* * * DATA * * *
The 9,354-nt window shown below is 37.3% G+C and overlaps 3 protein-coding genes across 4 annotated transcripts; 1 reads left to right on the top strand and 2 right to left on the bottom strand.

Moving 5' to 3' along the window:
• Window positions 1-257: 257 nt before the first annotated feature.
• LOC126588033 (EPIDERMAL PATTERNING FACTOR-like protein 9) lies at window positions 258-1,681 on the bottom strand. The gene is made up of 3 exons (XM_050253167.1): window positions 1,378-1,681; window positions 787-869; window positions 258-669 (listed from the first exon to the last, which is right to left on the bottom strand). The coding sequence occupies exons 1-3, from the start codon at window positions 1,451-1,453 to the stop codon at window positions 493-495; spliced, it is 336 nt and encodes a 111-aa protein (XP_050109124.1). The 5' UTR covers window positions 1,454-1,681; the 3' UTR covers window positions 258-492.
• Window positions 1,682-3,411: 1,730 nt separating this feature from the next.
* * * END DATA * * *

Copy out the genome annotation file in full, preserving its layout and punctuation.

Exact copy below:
The 9,354-nt window shown below is 37.3% G+C and overlaps 3 protein-coding genes across 4 annotated transcripts; 1 reads left to right on the top strand and 2 right to left on the bottom strand.

Moving 5' to 3' along the window:
• Window positions 1-257: 257 nt before the first annotated feature.
• LOC126588033 (EPIDERMAL PATTERNING FACTOR-like protein 9) lies at window positions 258-1,681 on the bottom strand. The gene is made up of 3 exons (XM_050253167.1): window positions 1,378-1,681; window positions 787-869; window positions 258-669 (listed from the first exon to the last, which is right to left on the bottom strand). The coding sequence occupies exons 1-3, from the start codon at window positions 1,451-1,453 to the stop codon at window positions 493-495; spliced, it is 336 nt and encodes a 111-aa protein (XP_050109124.1). The 5' UTR covers window positions 1,454-1,681; the 3' UTR covers window positions 258-492.
• Window positions 1,682-3,411: 1,730 nt separating this feature from the next.